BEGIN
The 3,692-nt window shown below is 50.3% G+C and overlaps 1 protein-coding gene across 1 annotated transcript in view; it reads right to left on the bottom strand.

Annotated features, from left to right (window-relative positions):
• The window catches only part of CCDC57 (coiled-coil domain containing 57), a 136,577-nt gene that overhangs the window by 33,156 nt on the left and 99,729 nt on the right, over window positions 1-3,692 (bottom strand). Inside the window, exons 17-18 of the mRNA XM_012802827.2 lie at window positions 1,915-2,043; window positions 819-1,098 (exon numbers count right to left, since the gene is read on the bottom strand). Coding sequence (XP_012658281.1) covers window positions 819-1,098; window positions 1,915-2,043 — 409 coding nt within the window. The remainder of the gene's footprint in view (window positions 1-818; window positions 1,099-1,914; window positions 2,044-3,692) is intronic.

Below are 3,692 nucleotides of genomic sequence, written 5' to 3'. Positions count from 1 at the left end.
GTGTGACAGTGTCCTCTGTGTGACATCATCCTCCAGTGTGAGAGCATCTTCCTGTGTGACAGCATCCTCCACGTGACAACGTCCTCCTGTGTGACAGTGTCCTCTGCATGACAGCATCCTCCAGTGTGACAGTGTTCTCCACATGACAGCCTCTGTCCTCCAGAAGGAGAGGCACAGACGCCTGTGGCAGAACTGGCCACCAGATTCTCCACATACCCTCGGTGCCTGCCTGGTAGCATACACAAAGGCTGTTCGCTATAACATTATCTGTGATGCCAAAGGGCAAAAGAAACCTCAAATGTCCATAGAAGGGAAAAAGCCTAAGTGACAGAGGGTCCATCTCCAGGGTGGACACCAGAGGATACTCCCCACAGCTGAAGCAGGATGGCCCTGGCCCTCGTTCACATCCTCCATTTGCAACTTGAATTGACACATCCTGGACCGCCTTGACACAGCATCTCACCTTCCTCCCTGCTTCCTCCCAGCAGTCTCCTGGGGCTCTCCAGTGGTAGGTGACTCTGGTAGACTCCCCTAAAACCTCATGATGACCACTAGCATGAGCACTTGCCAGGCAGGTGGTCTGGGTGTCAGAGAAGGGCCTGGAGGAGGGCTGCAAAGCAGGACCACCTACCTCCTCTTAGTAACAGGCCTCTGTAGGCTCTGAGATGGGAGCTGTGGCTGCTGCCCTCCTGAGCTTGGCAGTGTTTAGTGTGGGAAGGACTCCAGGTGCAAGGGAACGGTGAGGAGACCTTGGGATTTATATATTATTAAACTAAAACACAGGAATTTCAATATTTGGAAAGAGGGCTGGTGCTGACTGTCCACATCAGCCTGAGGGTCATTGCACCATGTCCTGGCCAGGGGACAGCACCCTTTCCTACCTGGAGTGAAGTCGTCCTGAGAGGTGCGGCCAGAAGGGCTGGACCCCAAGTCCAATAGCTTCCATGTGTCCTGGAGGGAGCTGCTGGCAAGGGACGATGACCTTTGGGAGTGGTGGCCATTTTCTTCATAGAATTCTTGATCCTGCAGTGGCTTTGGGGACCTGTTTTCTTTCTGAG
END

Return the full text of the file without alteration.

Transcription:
The 3,692-nt window shown below is 50.3% G+C and overlaps 1 protein-coding gene across 1 annotated transcript in view; it reads right to left on the bottom strand.

Annotated features, from left to right (window-relative positions):
• The window catches only part of CCDC57 (coiled-coil domain containing 57), a 136,577-nt gene that overhangs the window by 33,156 nt on the left and 99,729 nt on the right, over window positions 1-3,692 (bottom strand). Inside the window, exons 17-18 of the mRNA XM_012802827.2 lie at window positions 1,915-2,043; window positions 819-1,098 (exon numbers count right to left, since the gene is read on the bottom strand). Coding sequence (XP_012658281.1) covers window positions 819-1,098; window positions 1,915-2,043 — 409 coding nt within the window. The remainder of the gene's footprint in view (window positions 1-818; window positions 1,099-1,914; window positions 2,044-3,692) is intronic.

Below are 3,692 nucleotides of genomic sequence, written 5' to 3'. Positions count from 1 at the left end.
GTGTGACAGTGTCCTCTGTGTGACATCATCCTCCAGTGTGAGAGCATCTTCCTGTGTGACAGCATCCTCCACGTGACAACGTCCTCCTGTGTGACAGTGTCCTCTGCATGACAGCATCCTCCAGTGTGACAGTGTTCTCCACATGACAGCCTCTGTCCTCCAGAAGGAGAGGCACAGACGCCTGTGGCAGAACTGGCCACCAGATTCTCCACATACCCTCGGTGCCTGCCTGGTAGCATACACAAAGGCTGTTCGCTATAACATTATCTGTGATGCCAAAGGGCAAAAGAAACCTCAAATGTCCATAGAAGGGAAAAAGCCTAAGTGACAGAGGGTCCATCTCCAGGGTGGACACCAGAGGATACTCCCCACAGCTGAAGCAGGATGGCCCTGGCCCTCGTTCACATCCTCCATTTGCAACTTGAATTGACACATCCTGGACCGCCTTGACACAGCATCTCACCTTCCTCCCTGCTTCCTCCCAGCAGTCTCCTGGGGCTCTCCAGTGGTAGGTGACTCTGGTAGACTCCCCTAAAACCTCATGATGACCACTAGCATGAGCACTTGCCAGGCAGGTGGTCTGGGTGTCAGAGAAGGGCCTGGAGGAGGGCTGCAAAGCAGGACCACCTACCTCCTCTTAGTAACAGGCCTCTGTAGGCTCTGAGATGGGAGCTGTGGCTGCTGCCCTCCTGAGCTTGGCAGTGTTTAGTGTGGGAAGGACTCCAGGTGCAAGGGAACGGTGAGGAGACCTTGGGATTTATATATTATTAAACTAAAACACAGGAATTTCAATATTTGGAAAGAGGGCTGGTGCTGACTGTCCACATCAGCCTGAGGGTCATTGCACCATGTCCTGGCCAGGGGACAGCACCCTTTCCTACCTGGAGTGAAGTCGTCCTGAGAGGTGCGGCCAGAAGGGCTGGACCCCAAGTCCAATAGCTTCCATGTGTCCTGGAGGGAGCTGCTGGCAAGGGACGATGACCTTTGGGAGTGGTGGCCATTTTCTTCATAGAATTCTTGATCCTGCAGTGGCTTTGGGGACCTGTTTTCTTTCTGAG